However, the government should look first at the issue of landlords of commercial property and whether some of the clauses in their contracts belong under the category of unfair, such as upwards only rent reviews. The government should also compare typical British towns with typical continental towns to see to what extend legislation abroad has protected town centres from decline by limiting landlord and local authority imposts.

    There needs also to be a beefing up of the legislation that deals with monopolies and mergers to prevent good British companies becoming foreign owned and put into packing cases (despite the promises extracted by the government which have no effect whatsover every time) or an everlasting source of rental income in the case of infrastructure, or part of a group with a single owner whose idiocy, dishonesty or sloth can destroy tens of thousands of jobs and pension entitlements. It is far too easy for unscrupulous people and organisations to go to a bank, obtain millions created out of thin air, and then use a successful British business which may have been built up over very many years as a source of short term financial extraction. Its not only aero engines or submarine power plants we need, neither of which is much use without platforms.

  11. London Nick
    February 11, 2021

    On the issue of finance (I hope you like my segue) I see that because of the EU’s hostile and malevolent refusal to allow the City equivalence, Amsterdam has now overtaken London when it comes to EU company shares traded. Unless Boris intends to continue his cowardly and treacherous impersonation of a doormat, it is time for us to fight back. There is an excellent article in today’s Telegraph that explains exactly how this can be done very easily – see here:

    In a nutshell, here are the five simple steps that the government must now take:

    1. Scrap stamp duties to make London cheaper than any rivals;
    2. Link up with Zurich to create a European financial super-hub;
    3. Create a legal framework for cryptos to grab the fastest growing market;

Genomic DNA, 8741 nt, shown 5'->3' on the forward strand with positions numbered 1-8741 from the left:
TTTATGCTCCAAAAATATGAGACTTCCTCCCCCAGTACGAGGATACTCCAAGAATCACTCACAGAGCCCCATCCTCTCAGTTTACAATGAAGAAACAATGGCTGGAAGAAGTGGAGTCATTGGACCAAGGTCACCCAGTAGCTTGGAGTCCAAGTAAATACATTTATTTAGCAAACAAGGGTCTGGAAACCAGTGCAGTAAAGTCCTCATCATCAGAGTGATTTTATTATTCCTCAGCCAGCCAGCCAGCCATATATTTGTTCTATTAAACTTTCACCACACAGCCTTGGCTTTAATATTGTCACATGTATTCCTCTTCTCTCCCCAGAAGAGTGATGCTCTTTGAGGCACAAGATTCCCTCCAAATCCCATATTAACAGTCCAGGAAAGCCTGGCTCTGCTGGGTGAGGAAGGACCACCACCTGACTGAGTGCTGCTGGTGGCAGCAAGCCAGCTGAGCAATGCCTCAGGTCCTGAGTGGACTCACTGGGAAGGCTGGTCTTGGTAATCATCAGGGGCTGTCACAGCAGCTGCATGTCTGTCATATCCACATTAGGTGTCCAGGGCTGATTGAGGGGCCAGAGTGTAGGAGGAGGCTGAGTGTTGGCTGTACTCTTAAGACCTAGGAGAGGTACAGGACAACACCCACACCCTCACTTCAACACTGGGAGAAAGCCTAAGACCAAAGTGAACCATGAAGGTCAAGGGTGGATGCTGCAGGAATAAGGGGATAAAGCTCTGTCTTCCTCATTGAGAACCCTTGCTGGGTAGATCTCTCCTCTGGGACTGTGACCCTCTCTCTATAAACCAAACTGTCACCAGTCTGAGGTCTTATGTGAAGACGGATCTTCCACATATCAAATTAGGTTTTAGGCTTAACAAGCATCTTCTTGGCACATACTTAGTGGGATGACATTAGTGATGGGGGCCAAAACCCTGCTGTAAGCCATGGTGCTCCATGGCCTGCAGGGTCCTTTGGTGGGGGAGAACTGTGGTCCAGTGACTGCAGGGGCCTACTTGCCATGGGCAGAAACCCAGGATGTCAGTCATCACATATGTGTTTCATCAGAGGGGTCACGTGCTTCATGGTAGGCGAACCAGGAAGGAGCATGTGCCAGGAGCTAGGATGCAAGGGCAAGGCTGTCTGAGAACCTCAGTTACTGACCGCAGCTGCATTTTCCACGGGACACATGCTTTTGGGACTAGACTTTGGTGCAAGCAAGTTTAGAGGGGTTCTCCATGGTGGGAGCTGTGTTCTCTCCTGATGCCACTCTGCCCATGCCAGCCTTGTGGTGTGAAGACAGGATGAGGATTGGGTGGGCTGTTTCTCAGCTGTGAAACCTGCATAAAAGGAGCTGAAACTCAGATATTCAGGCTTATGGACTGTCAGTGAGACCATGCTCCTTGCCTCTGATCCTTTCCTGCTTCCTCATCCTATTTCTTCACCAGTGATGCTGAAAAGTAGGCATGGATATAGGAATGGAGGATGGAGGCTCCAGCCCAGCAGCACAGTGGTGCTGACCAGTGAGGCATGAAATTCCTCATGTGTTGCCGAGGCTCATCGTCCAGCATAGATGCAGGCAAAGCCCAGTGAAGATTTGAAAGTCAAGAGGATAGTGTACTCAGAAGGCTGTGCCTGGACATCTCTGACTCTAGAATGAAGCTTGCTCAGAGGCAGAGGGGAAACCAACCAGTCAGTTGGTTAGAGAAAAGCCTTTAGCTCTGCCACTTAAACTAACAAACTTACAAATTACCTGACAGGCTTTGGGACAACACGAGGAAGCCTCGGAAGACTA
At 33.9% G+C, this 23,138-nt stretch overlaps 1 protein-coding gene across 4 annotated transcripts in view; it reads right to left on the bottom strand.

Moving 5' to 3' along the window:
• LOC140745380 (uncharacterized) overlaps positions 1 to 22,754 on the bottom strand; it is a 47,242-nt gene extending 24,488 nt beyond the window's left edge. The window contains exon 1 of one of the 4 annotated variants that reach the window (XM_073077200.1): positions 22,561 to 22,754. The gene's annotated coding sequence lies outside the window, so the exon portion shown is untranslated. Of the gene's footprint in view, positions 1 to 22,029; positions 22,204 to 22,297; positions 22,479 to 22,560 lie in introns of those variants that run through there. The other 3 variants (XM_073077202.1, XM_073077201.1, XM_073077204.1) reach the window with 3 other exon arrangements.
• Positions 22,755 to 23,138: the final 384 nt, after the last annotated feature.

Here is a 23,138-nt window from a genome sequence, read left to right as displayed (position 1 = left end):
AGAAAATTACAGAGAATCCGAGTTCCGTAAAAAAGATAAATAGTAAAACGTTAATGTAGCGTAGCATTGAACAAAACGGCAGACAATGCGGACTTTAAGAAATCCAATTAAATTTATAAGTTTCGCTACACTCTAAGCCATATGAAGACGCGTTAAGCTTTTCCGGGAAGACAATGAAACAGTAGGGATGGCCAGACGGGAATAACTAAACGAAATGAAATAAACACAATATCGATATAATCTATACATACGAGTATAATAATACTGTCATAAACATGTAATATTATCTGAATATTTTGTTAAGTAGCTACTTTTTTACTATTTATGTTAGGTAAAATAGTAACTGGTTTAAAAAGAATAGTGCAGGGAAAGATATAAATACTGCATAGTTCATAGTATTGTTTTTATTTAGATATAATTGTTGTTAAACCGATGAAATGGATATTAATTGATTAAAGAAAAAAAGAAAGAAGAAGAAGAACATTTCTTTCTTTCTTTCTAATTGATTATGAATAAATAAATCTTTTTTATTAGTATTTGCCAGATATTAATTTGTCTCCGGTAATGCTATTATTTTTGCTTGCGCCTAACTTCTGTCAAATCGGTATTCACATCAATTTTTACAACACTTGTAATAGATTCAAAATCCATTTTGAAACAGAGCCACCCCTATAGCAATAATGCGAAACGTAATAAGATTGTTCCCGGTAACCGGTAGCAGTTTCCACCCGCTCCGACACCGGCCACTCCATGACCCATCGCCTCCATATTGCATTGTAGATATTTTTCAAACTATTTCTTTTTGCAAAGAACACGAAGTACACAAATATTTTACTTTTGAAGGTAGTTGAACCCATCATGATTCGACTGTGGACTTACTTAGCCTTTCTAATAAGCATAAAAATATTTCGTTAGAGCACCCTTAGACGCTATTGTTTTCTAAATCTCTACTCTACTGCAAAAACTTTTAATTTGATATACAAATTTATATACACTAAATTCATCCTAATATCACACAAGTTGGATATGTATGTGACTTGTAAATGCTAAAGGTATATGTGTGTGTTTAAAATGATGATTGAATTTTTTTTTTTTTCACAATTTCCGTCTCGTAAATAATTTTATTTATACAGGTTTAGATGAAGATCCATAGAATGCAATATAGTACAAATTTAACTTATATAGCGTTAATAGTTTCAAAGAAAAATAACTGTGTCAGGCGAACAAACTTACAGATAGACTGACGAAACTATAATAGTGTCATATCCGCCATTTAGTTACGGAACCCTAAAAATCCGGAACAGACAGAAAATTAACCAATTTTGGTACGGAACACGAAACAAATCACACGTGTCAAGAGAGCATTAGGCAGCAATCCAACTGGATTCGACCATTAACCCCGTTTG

4. Design a fast-track ‘finance visa’ so banks can bring in talent from around the world hassle-free;
    5. Opt-out of the stupid EU red tape rules, such as Mifid II and GDPR.

    Well, Sir John, are you willing to press the government to take the fight to our vile EU enemies?

    1. dixie
      February 13, 2021

      I would also like to see measures to attract ETFs being UK or UK-friendly domiciled rather than Ireland, if needed in addition to the above.

      1. hefner
        February 13, 2021

        You might want to check the tax implications for the UK investor if all ETFs presently domiciled in Ireland and Luxembourg (Jersey?) were to be repatriated to the UK.

        1. dixie
          February 14, 2021

          Thanks for the heads up, I am aware that ETF tax aspects vary with type and domiciles where Irish/Luxembourg domiciles exempt withholding taxes, but I’d rather have the option not to contribute commerce to economies that are anti-UK. My goal is not to avoid tax but to be able to invest in a wider range of companies.

  12. William Long
    February 11, 2021

    It is clear from ministerial comments about the inadvisability of booking holidays, even in the UK, that the Government is not interested in promoting recovery, but just in maintaining total control over our lives.

    1. Fred.H
      February 12, 2021

      And we acquiesce like lambs to the slaughter, except like pigs they are not being slaughtered.

  13. Peter
    February 11, 2021

    ‘Increasingly, visits to our towns and shopping centres will not just be for be an hour or so to go and do a bit of quick shopping—people will want to sit down and have a coffee or lunch. ’

    That is what developers believe. So we see lots of mid market chain restaurants in certain towns. However many of them soon go into liquidation. Customers don’t value what they offer or the novelty wears off. Coffee shops do seem to make money with people queueing to buy coffee in lockdown towns and then having to drink it outside. I don’t really understand the appeal. Another thing I do not understand is how many traditional markets have been overrun with ‘street food’ stalls while traditional fruit and veg traders decline in numbers.

  14. Peter
    February 11, 2021

    Council tax irregularities need to be addressed. A friend in Wandsworth pays a fraction of what my council demands. They seemed to get preferential treatment for party political reasons and this has never been rectified. We are written off as a ‘leafy suburb’ yet Wandsworth property prices are high and residents can afford to pay a similar amount for services.